500 Days Of Film Reviews Cobain: Montage Of Heck And Finds A Poignant Film About A Troubled Musician
Using home video footage, interviews, animation and Cobain's own diaries, Cobain: Montage Of Heck paints a fascinating portrait of a hugely talented musician and a deeply troubled man.
This poignant documentary takes us on a journey through Cobain’s life until his tragic death aged just 27.
Is It Any Good?
Much, of course, has been said about Nirvana front-man, Kurt Cobain. Books have been written. Movies have been released.
Despite this, the man himself remains illusive. Having become such a tragic icon, we can easily forget that Kurt Cobain was just a human being - albeit one with an extraordinary musical talent.
Cobain: Montage Of Heck shows us Cobain the person - the son, the brother, the partner, the father.
The documentary starts with Kurt’s mother, Wendy O'Connor. She tells us about Kurt's early life and suggests that her divorce from his father, Don Cobain, was the trigger that caused him to go off the rails.
However, the film also shows us how Kurt was a difficult child even before his family was fractured. Wendy talks about his hyperactivity and the suggestion, by his doctor, that medication was a solution - a powerful and poignant moment in the film.
The drugs didn't work and Kurt only became more difficult to live with. He was shuttled between his mother, his father and stepmother and his grandparents. Sadly, this only increased Kurt’s feelings of isolation, self-loathing and depression.
I was so impressed by the access director, Brett Morgen, has in this film. He talks to all of the key people in Kurt's life - his parents and stepmother, his former girlfriend, his Nirvana band mates and, most interestingly, Courtney Love.
I started to get a real insight into Kurt - what inspired him and what drove him towards drug addiction.
Cobain: Montage Of Heck also features fascinating extracts from Kurt's diaries and notebooks. Through these, we understand how lost and alone Kurt was a teenager and how he found refuge in music. We then see how he formed his band and developed his lyrics.
Morgen makes effective use of home videos to tell Kurt's story. These form some of the most poignant parts of the documentary - particularly the footage of Kurt and his baby daughter, Frances Bean.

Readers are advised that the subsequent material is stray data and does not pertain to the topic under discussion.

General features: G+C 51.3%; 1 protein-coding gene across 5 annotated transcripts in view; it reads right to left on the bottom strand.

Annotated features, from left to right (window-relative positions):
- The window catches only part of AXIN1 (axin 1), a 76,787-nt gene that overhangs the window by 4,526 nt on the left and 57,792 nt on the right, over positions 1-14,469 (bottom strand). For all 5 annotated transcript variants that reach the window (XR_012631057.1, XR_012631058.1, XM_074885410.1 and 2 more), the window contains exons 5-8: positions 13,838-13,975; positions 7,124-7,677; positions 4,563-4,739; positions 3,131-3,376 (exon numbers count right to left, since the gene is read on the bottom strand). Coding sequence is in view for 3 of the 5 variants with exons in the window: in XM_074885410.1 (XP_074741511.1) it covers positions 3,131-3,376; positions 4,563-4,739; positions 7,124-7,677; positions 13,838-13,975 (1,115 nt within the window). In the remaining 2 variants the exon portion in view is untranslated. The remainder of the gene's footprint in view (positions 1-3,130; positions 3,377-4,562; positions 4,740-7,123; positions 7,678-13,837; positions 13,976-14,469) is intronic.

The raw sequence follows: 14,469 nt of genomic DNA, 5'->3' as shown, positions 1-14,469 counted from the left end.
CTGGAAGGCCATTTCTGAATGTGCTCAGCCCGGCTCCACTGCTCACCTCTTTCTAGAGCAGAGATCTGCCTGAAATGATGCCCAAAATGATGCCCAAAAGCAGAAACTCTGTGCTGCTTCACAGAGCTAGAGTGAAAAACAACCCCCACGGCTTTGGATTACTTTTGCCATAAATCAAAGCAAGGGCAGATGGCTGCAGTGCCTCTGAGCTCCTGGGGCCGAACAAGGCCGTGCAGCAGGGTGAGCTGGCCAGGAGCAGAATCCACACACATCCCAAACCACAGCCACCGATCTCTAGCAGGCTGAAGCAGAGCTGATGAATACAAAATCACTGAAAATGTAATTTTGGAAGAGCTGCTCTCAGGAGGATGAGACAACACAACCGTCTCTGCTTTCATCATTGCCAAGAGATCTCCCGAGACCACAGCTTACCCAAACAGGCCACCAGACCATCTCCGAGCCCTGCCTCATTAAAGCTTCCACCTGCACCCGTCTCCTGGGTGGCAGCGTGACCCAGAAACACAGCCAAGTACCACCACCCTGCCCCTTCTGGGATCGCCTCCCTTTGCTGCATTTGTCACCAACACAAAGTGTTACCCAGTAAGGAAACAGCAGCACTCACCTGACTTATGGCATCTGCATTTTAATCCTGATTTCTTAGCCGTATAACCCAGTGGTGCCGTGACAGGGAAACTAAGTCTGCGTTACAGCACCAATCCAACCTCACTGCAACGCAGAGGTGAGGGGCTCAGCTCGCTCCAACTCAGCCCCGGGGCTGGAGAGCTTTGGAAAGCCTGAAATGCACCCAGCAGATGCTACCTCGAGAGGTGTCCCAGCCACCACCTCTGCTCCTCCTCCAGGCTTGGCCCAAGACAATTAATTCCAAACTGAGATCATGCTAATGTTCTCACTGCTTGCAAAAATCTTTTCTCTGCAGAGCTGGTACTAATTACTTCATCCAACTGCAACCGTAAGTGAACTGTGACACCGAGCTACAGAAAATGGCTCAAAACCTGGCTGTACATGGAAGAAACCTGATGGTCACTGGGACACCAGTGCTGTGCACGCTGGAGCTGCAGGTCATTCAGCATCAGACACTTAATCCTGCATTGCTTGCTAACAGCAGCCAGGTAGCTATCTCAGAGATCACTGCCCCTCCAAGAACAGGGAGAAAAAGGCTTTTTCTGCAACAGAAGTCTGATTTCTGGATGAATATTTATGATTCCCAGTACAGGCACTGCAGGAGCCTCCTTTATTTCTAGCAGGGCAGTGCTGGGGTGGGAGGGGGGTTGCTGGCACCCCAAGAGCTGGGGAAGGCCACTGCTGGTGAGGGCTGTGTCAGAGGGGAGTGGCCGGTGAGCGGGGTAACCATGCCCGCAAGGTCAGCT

These visual elements are then inter-cut with animated scenes - either carton-style animation (see image above) or the animation of Kurt's writing and doodles.
I understood this to be Morgen's way of bringing Kurt's creative genius to life. And, for the most part, it works. However, there were parts of the film when its visual style felt disjointed and jarring. Perhaps this was the point, but it all felt too much at times.
While I enjoyed Cobain: Montage Of Heck for its insight into Kurt and his remarkable career, I couldn't, of course, escape the feeling of dread as I watched him battle his inner demons. Despite his success with Nirvana, he retained a deep sense of self loathing. He chose to escape this feeling by taking drugs.
Courtney Love has often been demonised for Kurt's drug addiction. In the film, she talks candidly about their marriage, about the drugs and about the truly nightmarish media reaction to the birth of Frances Bean.
While theirs was a mutually unhealthy partnership, it is clear that they loved one another and were, for a time, a family. Through home videos and diary excerpts, we see that Kurt had finally found something to live for in his baby daughter. But he just couldn't find the strength to stay clean.
It is truly heartbreaking to watch.
The last act of Cobain: Montage Of Heck shows us how Kurt's life started to spiral down and down - and then, tragically, he was gone.
Montage Of Heck is a collage that Cobain created with a 4-track cassette recorder in approximately 1988.
France Bean worked as an executive producer on the documentary. She has said that, while she didn't know her father, she believes that he would have been proud of this film.
Have you seen Cobain: Montage Of Heck? If you have, I'd love to know what you think of this documentary.
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